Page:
Godsend (PG-13) is about a couple whose 8-year-old son Adam is killed in an auto accident. An avuncular scientist, played by Robert De Niro, tells the grieving parents (Greg Kinnear and Rebecca Romijn-Stamos) that he and his research institute, Godsend, Inc., can bring their son back to life by cloning him.
The couple goes through the process, Mom gets pregnant with the genetic carbon copy, and she gives birth to another Adam. He is just the same until he turns 8, the age the first Adam died. At that point, as they say, "things start to go horribly wrong."
The first part of the film, showing the family and how they react to the tragedy, is promising, raising important questions about the ethics and the possibilities of cloning. But after the movie's second birthday party, it becomes just another horror movie. And an inept one at that, with two major cop-outs in the story line, including one that erases the movie's very premise.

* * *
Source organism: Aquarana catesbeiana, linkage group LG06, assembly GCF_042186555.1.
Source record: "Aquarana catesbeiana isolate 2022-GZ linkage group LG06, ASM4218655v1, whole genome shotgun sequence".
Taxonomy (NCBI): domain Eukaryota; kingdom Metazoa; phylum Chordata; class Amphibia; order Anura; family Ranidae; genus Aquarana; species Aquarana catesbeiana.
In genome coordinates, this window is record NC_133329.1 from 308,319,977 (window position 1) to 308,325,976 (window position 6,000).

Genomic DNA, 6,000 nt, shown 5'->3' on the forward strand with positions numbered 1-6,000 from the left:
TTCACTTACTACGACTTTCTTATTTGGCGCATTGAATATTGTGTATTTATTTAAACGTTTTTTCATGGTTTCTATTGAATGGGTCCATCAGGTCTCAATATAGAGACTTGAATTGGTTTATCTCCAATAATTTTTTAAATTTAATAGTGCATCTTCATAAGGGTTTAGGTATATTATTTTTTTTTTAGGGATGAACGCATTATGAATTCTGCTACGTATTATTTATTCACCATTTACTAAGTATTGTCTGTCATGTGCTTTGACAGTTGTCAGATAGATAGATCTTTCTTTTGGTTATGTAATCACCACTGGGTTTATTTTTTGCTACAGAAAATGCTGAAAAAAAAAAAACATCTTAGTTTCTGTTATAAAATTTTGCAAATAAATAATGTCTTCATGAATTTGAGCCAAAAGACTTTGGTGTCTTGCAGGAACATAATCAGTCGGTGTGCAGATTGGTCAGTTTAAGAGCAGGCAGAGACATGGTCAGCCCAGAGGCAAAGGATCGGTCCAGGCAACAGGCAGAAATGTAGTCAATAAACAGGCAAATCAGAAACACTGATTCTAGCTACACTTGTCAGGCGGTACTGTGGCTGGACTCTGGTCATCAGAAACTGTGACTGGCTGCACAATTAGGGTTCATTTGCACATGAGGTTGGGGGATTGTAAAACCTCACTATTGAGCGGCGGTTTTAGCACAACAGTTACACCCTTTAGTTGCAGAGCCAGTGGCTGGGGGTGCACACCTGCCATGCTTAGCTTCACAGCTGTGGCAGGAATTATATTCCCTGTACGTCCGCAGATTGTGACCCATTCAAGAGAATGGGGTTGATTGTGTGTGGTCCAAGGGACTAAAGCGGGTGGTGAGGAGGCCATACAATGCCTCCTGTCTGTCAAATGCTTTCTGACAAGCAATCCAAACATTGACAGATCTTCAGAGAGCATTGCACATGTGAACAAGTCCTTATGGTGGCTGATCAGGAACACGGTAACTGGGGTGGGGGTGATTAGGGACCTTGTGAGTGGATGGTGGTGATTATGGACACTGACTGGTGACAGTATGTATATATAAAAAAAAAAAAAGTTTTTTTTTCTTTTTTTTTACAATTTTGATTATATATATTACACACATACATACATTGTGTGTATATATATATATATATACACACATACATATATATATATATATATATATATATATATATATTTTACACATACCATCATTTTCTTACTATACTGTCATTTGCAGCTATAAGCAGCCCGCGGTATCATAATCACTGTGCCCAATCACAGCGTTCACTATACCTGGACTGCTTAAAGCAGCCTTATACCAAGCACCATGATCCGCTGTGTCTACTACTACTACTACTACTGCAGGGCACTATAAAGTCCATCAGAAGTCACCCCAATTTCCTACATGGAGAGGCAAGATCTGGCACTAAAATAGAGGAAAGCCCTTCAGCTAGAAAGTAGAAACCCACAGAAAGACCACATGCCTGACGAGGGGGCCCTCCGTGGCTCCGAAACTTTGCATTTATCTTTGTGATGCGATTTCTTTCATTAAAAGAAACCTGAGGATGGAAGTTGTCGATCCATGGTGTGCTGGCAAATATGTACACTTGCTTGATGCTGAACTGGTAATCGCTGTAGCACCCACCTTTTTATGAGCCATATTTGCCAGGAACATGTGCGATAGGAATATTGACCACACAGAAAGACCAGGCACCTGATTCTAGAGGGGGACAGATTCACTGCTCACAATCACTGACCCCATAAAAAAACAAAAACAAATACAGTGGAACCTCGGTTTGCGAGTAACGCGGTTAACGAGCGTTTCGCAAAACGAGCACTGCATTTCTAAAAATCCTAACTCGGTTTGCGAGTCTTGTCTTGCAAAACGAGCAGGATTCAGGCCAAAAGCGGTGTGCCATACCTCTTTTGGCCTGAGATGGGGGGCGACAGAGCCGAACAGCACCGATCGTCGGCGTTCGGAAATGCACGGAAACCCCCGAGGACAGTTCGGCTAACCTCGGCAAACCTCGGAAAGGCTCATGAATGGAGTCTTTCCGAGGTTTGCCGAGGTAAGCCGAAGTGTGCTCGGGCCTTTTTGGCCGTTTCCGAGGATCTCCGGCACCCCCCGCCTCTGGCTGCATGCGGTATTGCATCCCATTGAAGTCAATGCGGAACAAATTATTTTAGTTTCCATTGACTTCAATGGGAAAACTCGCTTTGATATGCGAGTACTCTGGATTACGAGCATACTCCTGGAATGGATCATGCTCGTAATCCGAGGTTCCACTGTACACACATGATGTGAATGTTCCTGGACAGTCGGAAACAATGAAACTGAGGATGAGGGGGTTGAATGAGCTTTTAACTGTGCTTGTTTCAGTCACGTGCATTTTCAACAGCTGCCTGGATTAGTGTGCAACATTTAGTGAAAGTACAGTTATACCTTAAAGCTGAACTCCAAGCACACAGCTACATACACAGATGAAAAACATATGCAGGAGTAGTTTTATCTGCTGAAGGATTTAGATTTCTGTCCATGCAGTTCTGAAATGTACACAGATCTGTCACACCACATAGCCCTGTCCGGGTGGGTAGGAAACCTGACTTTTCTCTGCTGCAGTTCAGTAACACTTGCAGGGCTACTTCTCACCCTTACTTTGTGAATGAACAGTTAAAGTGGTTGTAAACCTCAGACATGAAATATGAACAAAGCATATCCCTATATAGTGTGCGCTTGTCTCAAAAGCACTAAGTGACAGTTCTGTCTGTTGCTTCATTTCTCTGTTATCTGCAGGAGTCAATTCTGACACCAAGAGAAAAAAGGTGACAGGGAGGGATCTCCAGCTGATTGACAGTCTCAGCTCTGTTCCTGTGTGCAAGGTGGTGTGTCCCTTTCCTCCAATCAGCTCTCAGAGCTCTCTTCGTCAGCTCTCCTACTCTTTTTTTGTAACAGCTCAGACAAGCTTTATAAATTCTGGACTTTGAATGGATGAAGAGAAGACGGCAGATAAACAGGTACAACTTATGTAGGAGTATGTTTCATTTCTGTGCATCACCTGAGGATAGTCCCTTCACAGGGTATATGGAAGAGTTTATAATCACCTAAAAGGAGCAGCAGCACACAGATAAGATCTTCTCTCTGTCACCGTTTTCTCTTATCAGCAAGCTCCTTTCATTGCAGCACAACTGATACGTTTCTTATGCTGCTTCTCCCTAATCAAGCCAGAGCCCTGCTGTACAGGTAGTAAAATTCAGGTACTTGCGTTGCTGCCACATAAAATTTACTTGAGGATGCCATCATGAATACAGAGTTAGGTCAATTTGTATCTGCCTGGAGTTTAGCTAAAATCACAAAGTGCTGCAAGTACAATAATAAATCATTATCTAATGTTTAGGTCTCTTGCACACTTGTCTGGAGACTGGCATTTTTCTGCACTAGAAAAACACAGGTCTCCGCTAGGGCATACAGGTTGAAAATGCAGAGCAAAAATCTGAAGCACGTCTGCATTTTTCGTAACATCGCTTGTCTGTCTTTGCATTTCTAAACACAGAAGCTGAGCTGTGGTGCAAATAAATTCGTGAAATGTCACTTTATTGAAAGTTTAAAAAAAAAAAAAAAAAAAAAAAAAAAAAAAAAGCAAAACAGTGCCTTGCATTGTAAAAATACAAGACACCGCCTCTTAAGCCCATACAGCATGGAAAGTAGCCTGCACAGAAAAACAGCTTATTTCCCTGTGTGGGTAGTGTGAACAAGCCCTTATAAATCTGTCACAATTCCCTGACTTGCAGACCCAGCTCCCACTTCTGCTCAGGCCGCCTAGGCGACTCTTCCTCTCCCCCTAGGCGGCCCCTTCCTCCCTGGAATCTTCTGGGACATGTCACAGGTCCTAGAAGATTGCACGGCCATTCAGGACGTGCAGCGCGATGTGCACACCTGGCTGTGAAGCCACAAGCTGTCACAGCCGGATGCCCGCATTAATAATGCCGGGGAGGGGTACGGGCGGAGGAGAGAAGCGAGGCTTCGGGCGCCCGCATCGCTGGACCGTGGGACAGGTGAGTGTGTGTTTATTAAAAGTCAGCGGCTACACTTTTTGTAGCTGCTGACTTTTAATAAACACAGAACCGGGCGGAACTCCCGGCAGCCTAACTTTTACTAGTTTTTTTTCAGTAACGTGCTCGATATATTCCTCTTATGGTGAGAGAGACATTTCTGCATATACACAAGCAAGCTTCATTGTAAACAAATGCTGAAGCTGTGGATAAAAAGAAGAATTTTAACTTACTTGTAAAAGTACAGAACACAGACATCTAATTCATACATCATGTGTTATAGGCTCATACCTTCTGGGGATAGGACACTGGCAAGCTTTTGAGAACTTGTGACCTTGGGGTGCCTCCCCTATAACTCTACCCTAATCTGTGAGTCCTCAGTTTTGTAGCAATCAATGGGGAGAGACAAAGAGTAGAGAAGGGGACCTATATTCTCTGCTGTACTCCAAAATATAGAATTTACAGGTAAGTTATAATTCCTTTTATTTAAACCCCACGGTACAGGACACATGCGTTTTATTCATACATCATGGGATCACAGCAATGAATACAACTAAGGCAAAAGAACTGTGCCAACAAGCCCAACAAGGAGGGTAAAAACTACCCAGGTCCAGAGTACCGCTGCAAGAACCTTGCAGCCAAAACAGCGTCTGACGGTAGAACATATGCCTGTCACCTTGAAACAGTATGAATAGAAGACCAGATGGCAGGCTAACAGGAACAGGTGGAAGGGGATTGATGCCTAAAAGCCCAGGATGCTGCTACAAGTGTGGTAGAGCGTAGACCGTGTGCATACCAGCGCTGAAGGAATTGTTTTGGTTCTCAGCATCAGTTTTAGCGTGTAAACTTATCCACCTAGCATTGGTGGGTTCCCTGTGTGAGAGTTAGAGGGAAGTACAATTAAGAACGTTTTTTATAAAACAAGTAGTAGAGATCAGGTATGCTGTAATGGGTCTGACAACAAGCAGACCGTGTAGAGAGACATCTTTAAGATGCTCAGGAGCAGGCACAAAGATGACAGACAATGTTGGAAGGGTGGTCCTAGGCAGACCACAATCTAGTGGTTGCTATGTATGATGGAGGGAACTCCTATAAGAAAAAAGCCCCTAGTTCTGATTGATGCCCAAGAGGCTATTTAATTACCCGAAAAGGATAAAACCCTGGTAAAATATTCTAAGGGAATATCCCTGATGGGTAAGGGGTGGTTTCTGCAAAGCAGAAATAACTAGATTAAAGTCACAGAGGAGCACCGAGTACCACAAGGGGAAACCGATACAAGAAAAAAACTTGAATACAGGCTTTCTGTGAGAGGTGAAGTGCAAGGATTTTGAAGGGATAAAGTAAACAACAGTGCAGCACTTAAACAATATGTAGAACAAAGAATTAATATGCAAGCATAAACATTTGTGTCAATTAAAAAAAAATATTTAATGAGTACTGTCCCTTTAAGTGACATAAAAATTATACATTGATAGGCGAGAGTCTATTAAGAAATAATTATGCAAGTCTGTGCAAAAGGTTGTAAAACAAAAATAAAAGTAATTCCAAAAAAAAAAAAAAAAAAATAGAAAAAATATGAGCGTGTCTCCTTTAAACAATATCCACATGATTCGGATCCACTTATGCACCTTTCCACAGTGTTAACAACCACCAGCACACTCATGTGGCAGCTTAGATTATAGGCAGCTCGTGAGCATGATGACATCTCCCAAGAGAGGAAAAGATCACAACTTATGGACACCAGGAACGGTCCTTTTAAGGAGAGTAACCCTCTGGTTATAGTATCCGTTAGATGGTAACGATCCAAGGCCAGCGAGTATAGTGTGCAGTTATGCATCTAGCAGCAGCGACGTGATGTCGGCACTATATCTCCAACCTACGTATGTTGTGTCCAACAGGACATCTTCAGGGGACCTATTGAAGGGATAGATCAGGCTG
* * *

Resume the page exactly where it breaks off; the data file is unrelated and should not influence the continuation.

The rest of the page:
Movies and other works of fiction can help us think through issues by imagining what they might mean in concrete terms. Most cinematic depictions of cloning, though, portray the cloned person as some sort of monster. This ties in to the widespread opinion that is overwhelmingly opposed to reproductive cloning (which results in a living person), while being supportive of therapeutic cloning (in which a human embryo is engendered only to be killed and its body used for medicine). Both kinds of cloning are wrong, but if a child were to be born as a result of cloning, he or she would have a life worth protecting.
To think of someone who has been cloned as some kind of evil monster, as this movie does, reinforces our culture's anti-life mentality.